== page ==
Articles

230 Items

an operator inspects a photolithography tool used to manufacture these solar cells.

Daniel Derkacs/SolarJunction

Journal Article - Research Policy

Governments as Partners: The Role of Alliances in U.S. Cleantech Startup Innovation

Accelerating innovation in clean energy technologies is a policy priority for governments around the world aiming to mitigate climate change and to provide affordable energy. Most research has focused on the role of governments financing R&D and steering market demand, but there is a more limited understanding of the role of direct government interactions with startups across all sectors. The authors  propose and evaluate the value-creation mechanisms of network resources from different types of partners for startups, highlighting the unique resources of government partners for cleantech startups. 

Solar panels at the National Renewable Energy Laboratory gather sunlight at the test facility

AP/Jack Dempsey

Journal Article - MRS Energy & Sustainability

Nurturing Transformative U.S. Energy Research: Two Guiding Principles

The authors raise for debate and discussion what in their opinion is a growing mis-control and mis-protection of U.S. energy research. They outline the origin of this mis-control and mis-protection, and propose two guiding principles to mitigate them and instead nurture research: (1) focus on people, not projects; and (2) culturally insulate research from development, but not science from technology.

newer design of a nuclear reactor

DOE/Advanced Reactor Technology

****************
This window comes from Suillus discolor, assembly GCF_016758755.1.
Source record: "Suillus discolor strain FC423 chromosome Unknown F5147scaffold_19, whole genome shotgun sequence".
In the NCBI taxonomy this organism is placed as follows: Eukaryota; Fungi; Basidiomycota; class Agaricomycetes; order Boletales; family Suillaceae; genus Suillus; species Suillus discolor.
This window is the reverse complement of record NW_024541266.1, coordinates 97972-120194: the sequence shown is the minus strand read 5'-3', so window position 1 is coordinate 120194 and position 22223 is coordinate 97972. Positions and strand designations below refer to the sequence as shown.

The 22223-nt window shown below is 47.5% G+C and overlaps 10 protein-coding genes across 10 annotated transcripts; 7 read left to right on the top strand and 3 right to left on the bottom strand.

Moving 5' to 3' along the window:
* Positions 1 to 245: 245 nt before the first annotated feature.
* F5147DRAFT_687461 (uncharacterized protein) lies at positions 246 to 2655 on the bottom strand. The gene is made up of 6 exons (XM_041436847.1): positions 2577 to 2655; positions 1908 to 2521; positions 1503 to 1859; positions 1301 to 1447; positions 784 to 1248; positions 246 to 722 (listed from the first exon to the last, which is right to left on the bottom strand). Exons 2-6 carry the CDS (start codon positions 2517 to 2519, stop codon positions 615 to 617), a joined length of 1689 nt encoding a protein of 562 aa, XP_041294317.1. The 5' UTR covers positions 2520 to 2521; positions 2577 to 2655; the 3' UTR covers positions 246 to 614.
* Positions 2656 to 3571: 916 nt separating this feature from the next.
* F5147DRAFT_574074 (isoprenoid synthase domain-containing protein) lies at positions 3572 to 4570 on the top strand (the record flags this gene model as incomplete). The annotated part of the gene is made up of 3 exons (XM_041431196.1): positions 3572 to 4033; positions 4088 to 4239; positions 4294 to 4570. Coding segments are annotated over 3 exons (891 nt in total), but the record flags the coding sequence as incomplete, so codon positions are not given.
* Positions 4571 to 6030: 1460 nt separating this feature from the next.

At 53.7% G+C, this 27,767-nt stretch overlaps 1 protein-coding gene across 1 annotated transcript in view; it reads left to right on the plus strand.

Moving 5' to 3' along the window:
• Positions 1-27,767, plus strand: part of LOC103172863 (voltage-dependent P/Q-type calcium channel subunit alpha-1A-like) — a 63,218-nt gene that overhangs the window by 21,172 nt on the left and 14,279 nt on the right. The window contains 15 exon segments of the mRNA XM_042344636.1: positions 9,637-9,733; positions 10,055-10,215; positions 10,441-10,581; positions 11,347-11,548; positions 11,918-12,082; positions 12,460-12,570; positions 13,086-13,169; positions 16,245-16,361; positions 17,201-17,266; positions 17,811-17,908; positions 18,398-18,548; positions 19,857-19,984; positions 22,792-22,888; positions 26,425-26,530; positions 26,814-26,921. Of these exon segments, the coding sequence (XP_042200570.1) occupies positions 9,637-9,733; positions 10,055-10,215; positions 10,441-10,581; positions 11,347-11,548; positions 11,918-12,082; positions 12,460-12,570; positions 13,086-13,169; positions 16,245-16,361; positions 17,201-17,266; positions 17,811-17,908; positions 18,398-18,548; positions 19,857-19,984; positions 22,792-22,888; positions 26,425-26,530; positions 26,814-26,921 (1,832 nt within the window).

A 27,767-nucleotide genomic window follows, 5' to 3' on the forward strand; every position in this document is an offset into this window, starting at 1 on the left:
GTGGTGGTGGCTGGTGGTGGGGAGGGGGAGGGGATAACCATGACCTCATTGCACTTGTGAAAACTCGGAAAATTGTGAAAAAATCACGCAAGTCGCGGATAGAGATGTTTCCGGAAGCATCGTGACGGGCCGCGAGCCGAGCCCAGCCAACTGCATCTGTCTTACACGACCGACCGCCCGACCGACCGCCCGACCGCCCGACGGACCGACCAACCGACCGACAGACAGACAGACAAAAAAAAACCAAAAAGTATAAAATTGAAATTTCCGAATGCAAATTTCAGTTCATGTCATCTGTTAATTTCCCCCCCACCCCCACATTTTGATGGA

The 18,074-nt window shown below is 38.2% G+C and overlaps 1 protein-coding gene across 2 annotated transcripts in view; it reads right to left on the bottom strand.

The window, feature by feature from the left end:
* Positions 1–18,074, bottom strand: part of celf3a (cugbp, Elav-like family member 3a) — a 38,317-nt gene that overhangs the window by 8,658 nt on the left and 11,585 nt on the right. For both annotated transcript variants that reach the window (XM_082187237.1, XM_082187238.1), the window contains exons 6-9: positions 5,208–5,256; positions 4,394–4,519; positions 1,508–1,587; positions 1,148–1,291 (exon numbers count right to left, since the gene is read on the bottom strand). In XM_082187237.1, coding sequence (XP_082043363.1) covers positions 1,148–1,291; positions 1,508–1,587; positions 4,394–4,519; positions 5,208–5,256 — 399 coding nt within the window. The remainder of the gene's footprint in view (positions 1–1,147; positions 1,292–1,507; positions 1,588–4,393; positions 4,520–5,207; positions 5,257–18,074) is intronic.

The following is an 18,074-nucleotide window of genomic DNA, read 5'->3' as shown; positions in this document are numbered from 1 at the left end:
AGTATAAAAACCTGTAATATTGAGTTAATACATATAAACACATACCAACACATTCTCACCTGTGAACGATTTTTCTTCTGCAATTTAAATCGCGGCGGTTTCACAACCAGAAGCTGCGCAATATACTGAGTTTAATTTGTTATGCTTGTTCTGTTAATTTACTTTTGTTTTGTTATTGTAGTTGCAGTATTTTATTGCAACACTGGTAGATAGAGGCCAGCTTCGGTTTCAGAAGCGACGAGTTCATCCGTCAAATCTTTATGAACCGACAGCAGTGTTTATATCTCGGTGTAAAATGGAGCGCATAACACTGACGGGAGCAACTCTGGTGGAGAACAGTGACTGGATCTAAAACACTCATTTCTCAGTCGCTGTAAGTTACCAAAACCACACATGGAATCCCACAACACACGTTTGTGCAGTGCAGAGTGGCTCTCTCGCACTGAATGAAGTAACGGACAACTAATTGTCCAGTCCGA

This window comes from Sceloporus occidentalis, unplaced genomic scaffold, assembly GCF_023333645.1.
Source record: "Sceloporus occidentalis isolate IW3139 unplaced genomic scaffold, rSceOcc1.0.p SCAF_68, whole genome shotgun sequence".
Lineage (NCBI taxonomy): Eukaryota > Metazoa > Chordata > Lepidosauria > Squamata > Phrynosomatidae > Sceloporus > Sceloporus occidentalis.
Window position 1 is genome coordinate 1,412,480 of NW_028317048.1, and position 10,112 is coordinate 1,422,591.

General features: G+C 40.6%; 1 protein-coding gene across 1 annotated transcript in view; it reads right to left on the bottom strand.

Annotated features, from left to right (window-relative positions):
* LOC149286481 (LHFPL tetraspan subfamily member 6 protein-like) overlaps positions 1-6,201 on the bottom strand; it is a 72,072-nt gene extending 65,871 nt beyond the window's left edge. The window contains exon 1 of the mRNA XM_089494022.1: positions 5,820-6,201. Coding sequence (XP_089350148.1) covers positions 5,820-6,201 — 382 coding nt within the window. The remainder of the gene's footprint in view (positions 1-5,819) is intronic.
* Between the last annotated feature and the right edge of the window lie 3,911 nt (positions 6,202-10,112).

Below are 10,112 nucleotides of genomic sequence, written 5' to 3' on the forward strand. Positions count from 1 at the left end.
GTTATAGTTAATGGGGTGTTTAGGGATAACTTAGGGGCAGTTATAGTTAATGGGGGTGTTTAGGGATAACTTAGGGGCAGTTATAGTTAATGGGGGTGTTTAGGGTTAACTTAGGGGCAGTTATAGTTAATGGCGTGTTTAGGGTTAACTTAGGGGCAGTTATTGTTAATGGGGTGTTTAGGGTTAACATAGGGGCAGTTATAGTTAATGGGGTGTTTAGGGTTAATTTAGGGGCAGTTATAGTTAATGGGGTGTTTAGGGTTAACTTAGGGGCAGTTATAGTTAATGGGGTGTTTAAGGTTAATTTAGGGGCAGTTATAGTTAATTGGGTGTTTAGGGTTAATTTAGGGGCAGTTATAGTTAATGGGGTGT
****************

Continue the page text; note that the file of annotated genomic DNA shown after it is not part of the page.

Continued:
Journal Article - Nature Energy

A Tortoise Approach for US Nuclear Research and Development

| July 30, 2018

In Aesop's fable, a swift hare races with a deliberate tortoise. In the end, the tortoise wins by taking a slow and steady approach. The authors argue that, given the economic constraints on US deployment of nuclear power, a "tortoise strategy" is more prudent for US government nuclear R&D efforts.

 Beaver Valley Nuclear Power Plant

United States Nuclear Regulatory Commission

Journal Article - Proceedings of the National Academy of Sciences of the United States of America

US Nuclear Power: The Vanishing Low-carbon Wedge

    Authors:
  • M. Granger Morgan
  • Ahmed Abdulla
  • Michael Rath
| July 10, 2018

Nuclear power holds the potential to make a significant contribution to decarbonizing the US energy system. Whether it could do so in its current form is a critical question: Existing large light water reactors in the United States are under economic pressure from low natural gas prices, and some have already closed. Moreover, because of their great cost and complexity, it appears most unlikely that any new large plants will be built over the next several decades. While advanced reactor designs are sometimes held up as a potential solution to nuclear power's challenges, the authors' assessment of the advanced fission enterprise suggests that no US design will be commercialized before midcentury. That leaves factory-manufactured, light water small modular reactors (SMRs) as the only option that might be deployed at significant scale in the climate-critical period of the next several decades.